A free version of Magic Network Monitoring is available to all Enterprise customers on request to their Cloudflare account team. The free version is designed to enable Enterprise customers to quickly test and evaluate Magic Network Monitoring before purchasing Magic Transit, Magic WAN, or Cloudflare One. Enterprise customers can fully configure Magic Network Monitoring themselves by following the step-by-step onboarding guide in the product’s documentation. The free version has some limitations on the quantity of traffic that can be processed which are further outlined in the product’s documentation.

The free version of Magic Network Monitoring is also available to all Free, Pro, and Business plan Cloudflare customers via a closed beta. Anyone can request access to the free version by reading the free version documentation and filling out this form. Priority access is granted to anyone that joins Cloudflare’s Discord server and sends a message in the Magic Network Monitoring Discord channel.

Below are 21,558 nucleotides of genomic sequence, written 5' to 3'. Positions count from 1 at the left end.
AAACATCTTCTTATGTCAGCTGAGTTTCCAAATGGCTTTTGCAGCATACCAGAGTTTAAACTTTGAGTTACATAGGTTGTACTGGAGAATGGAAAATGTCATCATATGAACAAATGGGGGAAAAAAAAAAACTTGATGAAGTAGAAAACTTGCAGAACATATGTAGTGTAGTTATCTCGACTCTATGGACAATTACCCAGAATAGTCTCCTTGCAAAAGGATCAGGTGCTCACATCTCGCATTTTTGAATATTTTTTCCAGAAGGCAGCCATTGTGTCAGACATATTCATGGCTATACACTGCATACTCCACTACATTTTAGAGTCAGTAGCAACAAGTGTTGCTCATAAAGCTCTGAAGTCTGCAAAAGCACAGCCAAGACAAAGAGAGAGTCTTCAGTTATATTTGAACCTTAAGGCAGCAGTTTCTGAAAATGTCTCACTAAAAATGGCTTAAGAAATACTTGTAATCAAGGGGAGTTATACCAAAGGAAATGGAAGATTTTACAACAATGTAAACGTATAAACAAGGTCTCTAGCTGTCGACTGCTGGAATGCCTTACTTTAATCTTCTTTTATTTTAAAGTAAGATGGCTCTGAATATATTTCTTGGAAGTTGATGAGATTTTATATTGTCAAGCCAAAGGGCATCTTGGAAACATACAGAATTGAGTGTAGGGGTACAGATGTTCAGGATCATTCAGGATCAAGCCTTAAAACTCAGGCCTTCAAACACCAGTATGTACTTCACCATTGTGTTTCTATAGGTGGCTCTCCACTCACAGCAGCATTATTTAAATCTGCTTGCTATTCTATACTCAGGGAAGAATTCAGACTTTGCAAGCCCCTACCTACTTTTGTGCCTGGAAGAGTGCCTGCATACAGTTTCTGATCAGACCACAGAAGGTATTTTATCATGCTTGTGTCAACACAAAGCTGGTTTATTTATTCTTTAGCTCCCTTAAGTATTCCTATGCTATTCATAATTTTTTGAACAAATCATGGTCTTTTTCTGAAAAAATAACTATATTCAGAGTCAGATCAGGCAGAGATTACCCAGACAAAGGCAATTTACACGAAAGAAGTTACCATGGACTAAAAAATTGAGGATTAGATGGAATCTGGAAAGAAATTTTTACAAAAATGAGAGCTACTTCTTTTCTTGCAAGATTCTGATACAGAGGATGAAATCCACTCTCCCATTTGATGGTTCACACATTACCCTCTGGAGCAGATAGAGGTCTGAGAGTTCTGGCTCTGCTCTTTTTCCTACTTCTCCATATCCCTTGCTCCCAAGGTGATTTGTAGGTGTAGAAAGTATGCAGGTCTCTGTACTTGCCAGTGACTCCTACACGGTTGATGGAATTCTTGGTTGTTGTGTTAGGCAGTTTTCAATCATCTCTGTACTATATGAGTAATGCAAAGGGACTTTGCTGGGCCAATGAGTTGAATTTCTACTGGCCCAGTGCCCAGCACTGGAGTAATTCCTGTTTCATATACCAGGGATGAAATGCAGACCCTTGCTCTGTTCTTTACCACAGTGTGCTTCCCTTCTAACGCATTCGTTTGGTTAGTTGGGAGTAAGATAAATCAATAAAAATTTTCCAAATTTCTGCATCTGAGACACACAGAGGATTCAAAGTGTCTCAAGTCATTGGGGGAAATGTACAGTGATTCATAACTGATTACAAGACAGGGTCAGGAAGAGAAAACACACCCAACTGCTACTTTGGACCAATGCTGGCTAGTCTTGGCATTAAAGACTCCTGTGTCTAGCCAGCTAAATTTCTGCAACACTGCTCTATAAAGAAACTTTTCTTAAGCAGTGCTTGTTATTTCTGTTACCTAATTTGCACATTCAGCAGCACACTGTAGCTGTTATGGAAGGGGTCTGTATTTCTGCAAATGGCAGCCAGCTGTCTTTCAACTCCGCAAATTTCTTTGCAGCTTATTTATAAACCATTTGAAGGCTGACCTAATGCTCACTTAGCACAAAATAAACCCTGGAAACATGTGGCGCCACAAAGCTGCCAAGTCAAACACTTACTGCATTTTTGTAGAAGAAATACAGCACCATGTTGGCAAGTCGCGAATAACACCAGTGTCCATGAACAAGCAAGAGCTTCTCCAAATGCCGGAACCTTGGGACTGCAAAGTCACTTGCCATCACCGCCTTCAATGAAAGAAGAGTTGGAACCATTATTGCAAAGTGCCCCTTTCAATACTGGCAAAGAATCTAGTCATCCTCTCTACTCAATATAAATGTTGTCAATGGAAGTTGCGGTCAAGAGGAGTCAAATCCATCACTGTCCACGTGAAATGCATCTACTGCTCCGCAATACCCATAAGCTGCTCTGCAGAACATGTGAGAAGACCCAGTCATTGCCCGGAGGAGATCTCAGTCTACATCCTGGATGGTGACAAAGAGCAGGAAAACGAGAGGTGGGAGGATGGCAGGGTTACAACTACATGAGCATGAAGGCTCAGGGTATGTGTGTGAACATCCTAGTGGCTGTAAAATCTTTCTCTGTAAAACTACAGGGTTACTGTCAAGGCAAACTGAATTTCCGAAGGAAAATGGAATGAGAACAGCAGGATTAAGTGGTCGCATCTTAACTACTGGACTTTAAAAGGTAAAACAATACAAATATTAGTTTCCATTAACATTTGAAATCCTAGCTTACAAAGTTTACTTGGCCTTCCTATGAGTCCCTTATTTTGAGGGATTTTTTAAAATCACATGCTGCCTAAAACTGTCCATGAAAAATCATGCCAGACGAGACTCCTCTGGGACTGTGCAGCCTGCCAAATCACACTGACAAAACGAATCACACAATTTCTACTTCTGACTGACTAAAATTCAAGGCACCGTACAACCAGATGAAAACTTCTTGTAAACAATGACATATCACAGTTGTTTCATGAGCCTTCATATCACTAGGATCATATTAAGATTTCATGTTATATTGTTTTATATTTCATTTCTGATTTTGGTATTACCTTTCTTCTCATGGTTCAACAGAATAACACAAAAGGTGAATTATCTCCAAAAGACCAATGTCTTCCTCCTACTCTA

Next steps that you can take today

Magic Network Monitoring is generally available, and all Magic Transit and Magic WAN customers have been automatically granted access to the product today. You can navigate to the product by going to the account level of the Cloudflare dashboard, then selecting “Analytics & Logs > Magic Monitoring”.

If you’re an enterprise customer without Magic Transit or Magic WAN, and you want to use Magic Network Monitoring to improve your traffic visibility, you can talk with an MNM expert today.

If you’re interested in using Magic Transit and Magic Network Monitoring for DDoS protection, you can request a demo of Magic Transit. If you want to use Magic WAN and Magic Network Monitoring together to establish end-to-end network traffic visibility, you can talk with a Magic WAN expert.

Source:: CloudFlare